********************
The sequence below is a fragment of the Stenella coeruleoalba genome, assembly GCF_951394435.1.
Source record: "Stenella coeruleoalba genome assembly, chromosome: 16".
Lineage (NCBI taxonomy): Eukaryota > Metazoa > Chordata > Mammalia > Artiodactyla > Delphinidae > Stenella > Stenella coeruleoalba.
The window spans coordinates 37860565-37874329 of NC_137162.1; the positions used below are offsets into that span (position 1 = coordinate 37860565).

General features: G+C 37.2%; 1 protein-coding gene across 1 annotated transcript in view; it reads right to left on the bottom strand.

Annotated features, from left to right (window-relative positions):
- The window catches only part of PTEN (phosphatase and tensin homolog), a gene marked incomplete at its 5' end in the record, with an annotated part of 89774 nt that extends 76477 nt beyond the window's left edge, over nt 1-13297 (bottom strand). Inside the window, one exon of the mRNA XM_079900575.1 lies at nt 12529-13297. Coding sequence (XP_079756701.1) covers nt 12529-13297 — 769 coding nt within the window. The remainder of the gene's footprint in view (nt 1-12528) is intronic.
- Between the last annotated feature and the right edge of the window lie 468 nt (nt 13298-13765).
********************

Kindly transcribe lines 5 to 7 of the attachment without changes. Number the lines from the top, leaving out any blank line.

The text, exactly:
General features: G+C 37.2%; 1 protein-coding gene across 1 annotated transcript in view; it reads right to left on the bottom strand.

Annotated features, from left to right (window-relative positions):
- The window catches only part of PTEN (phosphatase and tensin homolog), a gene marked incomplete at its 5' end in the record, with an annotated part of 89774 nt that extends 76477 nt beyond the window's left edge, over nt 1-13297 (bottom strand). Inside the window, one exon of the mRNA XM_079900575.1 lies at nt 12529-13297. Coding sequence (XP_079756701.1) covers nt 12529-13297 — 769 coding nt within the window. The remainder of the gene's footprint in view (nt 1-12528) is intronic.